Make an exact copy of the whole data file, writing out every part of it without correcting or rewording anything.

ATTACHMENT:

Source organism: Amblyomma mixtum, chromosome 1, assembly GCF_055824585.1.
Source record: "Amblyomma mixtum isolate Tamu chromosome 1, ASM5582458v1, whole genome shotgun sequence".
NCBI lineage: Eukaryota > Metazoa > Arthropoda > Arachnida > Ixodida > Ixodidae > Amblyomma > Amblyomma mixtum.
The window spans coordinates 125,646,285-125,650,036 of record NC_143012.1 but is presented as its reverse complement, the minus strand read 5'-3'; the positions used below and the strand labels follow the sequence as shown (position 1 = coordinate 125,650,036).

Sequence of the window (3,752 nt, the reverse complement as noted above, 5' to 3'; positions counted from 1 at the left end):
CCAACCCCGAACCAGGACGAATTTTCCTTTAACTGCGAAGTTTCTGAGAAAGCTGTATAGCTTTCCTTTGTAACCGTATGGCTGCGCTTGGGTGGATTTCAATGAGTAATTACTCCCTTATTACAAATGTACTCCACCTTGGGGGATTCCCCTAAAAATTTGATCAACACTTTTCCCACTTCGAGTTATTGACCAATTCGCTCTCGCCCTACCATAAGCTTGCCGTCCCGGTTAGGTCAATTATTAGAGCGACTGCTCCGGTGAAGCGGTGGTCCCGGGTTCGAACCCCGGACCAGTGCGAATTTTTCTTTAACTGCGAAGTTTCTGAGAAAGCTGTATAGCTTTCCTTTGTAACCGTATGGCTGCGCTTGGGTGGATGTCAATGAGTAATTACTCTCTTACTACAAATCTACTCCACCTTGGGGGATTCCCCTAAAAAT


Source organism: Amblyomma mixtum, chromosome 1, assembly GCF_055824585.1.
Source record: "Amblyomma mixtum isolate Tamu chromosome 1, ASM5582458v1, whole genome shotgun sequence".
NCBI lineage: Eukaryota > Metazoa > Arthropoda > Arachnida > Ixodida > Ixodidae > Amblyomma > Amblyomma mixtum.
The window spans coordinates 125,646,285-125,650,036 of record NC_143012.1 but is presented as its reverse complement, the minus strand read 5'-3'; the positions used below and the strand labels follow the sequence as shown (position 1 = coordinate 125,650,036).

Sequence of the window (3,752 nt, the reverse complement as noted above, 5' to 3'; positions counted from 1 at the left end):
CCAACCCCGAACCAGGACGAATTTTCCTTTAACTGCGAAGTTTCTGAGAAAGCTGTATAGCTTTCCTTTGTAACCGTATGGCTGCGCTTGGGTGGATTTCAATGAGTAATTACTCCCTTATTACAAATGTACTCCACCTTGGGGGATTCCCCTAAAAATTTGATCAACACTTTTCCCACTTCGAGTTATTGACCAATTCGCTCTCGCCCTACCATAAGCTTGCCGTCCCGGTTAGGTCAATTATTAGAGCGACTGCTCCGGTGAAGCGGTGGTCCCGGGTTCGAACCCCGGACCAGTGCGAATTTTTCTTTAACTGCGAAGTTTCTGAGAAAGCTGTATAGCTTTCCTTTGTAACCGTATGGCTGCGCTTGGGTGGATGTCAATGAGTAATTACTCTCTTACTACAAATCTACTCCACCTTGGGGGATTCCCCTAAAAAT